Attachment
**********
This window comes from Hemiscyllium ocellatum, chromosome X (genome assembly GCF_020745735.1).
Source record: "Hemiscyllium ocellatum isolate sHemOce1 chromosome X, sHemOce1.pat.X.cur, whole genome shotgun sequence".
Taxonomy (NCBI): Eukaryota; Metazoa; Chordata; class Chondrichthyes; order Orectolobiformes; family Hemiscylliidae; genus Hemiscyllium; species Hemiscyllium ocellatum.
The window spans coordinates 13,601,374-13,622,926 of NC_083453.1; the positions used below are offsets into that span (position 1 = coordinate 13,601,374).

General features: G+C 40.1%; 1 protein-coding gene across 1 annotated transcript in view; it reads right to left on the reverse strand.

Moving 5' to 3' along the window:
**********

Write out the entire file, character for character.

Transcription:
This window comes from Hemiscyllium ocellatum, chromosome X (genome assembly GCF_020745735.1).
Source record: "Hemiscyllium ocellatum isolate sHemOce1 chromosome X, sHemOce1.pat.X.cur, whole genome shotgun sequence".
Taxonomy (NCBI): Eukaryota; Metazoa; Chordata; class Chondrichthyes; order Orectolobiformes; family Hemiscylliidae; genus Hemiscyllium; species Hemiscyllium ocellatum.
The window spans coordinates 13,601,374-13,622,926 of NC_083453.1; the positions used below are offsets into that span (position 1 = coordinate 13,601,374).

General features: G+C 40.1%; 1 protein-coding gene across 1 annotated transcript in view; it reads right to left on the reverse strand.

Moving 5' to 3' along the window: